Think carefully about it for a moment, inspectors have a workplace too, and often they are exposing themselves to the same hazards that the installers are exposed to when working on energized equipment. I recall an article written by former IAEI Executive Director Phil Cox titled, "”I Thought It Was Dead.”" In that article Phil emphasized the importance of training, knowledge, and testing equipment to verify equipment is off before working on it. The key message Phil was trying to relay to the readers revolved around electrical safety for the worker. Many in the industry have a lot of pride, and they should. It is a noble profession and requires a great deal of knowledge and effort to become qualified. Being qualified in the electrical field means one knows and understands the methods of installation and how equipment works, but also understands the risks and hazards involved. Being qualified also means that one understands the right questions to ask when risks and electrical safety are involved.


Photo 8

There are few times when, because of extenuating circumstances and demonstrated reasons, working equipment while it is energized is determined to be the method of choice. These decisions should be made cautiously and all consequences carefully considered. In such cases, the worker should be qualified, and also should be protected with the appropriate personal protective equipment that will afford a reasonable degree of protection in the unfortunate event of an accident. Electrical inspectors that might need to inspect during these types of operations would require the same level of personal protective equipment. Wearing the protective equipment does not mean one would not be injured as a result of a blast or arc flash event, it only improves the chances that one might receive burns or injuries that are curable (see photo 9).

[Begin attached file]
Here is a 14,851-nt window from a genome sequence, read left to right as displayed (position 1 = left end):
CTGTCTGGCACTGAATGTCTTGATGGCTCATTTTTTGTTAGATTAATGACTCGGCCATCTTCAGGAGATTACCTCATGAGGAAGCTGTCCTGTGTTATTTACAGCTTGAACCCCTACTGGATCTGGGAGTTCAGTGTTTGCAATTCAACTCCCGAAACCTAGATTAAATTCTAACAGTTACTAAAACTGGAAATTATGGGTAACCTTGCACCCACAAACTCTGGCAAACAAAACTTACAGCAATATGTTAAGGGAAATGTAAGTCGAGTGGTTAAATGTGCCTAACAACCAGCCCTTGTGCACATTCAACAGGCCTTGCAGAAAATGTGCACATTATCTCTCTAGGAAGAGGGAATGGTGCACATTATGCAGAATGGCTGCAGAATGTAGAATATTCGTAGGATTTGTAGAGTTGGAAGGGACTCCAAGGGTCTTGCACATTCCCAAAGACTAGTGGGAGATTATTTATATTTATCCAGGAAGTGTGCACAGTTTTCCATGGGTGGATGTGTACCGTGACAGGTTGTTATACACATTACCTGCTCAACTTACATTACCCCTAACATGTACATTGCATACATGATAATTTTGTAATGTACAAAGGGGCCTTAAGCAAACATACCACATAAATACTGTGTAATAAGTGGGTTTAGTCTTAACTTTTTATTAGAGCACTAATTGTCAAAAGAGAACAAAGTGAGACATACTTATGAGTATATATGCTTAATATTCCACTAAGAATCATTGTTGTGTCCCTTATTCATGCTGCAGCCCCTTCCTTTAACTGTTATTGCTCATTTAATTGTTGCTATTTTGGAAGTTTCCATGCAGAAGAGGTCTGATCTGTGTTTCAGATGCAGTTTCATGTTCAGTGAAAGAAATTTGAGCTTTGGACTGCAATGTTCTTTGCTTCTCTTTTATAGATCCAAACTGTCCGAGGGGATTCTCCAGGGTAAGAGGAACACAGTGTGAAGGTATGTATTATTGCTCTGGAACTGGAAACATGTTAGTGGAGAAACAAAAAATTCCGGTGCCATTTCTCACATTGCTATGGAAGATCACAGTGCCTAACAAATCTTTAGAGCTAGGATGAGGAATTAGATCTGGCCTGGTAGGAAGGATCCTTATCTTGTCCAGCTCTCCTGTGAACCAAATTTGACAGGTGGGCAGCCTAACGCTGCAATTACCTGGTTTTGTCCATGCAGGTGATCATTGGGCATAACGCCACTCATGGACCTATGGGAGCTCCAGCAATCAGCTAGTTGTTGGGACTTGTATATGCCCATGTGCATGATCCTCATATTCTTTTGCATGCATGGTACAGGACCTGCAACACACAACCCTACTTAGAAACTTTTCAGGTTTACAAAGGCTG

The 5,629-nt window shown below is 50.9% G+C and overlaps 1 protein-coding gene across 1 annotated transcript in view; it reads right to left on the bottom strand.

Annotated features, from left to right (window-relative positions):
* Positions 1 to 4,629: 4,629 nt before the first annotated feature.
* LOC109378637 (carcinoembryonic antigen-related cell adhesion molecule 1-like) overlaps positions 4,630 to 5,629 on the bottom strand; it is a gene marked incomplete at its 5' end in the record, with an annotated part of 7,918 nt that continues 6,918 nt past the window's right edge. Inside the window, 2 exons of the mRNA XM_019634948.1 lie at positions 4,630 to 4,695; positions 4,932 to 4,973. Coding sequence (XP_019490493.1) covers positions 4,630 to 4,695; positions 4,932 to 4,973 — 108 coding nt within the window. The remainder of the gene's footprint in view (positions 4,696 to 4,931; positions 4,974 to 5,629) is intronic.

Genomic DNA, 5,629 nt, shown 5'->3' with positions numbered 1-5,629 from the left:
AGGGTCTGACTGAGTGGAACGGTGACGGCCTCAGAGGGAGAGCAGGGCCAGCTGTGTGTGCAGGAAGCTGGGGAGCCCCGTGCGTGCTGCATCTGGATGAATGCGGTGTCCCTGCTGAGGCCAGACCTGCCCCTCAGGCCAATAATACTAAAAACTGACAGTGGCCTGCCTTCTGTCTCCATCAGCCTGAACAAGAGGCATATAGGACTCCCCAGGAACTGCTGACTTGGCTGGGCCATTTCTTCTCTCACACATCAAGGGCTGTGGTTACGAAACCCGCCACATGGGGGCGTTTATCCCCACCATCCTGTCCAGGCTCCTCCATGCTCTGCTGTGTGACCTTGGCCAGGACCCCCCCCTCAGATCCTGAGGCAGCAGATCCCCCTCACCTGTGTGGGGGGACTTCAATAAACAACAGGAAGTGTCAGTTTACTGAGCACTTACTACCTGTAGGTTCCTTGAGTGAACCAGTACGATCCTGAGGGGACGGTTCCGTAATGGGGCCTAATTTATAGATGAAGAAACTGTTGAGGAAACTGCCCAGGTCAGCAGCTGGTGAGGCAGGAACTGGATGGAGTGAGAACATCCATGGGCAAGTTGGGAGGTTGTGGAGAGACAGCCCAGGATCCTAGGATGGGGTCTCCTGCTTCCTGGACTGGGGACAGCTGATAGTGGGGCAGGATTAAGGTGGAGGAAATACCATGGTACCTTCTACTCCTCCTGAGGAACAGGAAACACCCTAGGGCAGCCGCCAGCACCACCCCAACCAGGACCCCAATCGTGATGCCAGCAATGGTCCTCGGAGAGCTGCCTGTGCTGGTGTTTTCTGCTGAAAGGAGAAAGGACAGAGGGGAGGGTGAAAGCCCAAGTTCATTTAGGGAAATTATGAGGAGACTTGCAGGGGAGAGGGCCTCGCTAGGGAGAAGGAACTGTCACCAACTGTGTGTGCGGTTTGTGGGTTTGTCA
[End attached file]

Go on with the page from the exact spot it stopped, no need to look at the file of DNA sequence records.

Photo 9. Wearing the protective equipment does not mean one would not be injured as a result of a blast or arc flash event, it only improves the chances that one might receive burns or injuries that are curable

This article is not intended to change the way people are currently doing business, whether involved in installation or inspection, it is intended to get them thinking about it and asking the right questions. Then, based on the answers to those questions, they would realize adjustments might be in order in the interest of electrical safety in the inspector’s workplace. Many will roll the dice every day and not change until an accident or a death occurs. Then the familiar comments will be muttered…should have, could have, would have, etc. It is far better to be proactive in these cases than to be reactive.

While the NEC is primarily an electrical installation code, it contains many provisions directly related to safety for the qualified person. Working space requirements, guarding of live parts, and series rated systems cautionary labels are just a few of the other requirements directly related to safety. The Code emphasizes qualified persons in many of its rules. Qualified persons should know about electrical safety and how to achieve it. It seems as though more and more emphasis is being placed on these provisions and the safety provisions in NFPA 70E and with just reason.


Photo 10

It is rather interesting and almost humorous that many in the electrical business who are bickering and arguing these days over the requirement for arc-fault circuit-interrupter protection, as required by 210.12 of the Code, have given little thought to the impact of 110.16 flash protection requirements. AFCI protection will evolve and will take care of itself in time just as GFCI protection did in the late 1960s and early 1970s, and buildings will be safer because of it. The electrical industry, including both installers and inspectors, has much to be concerned with relative to the impact of the new requirements in 110.16. These new provisions to the NEC need to be clearly understood, and it needs to be emphasized that these requirements are not just for electrical workers, they apply to electrical inspectors and others as well.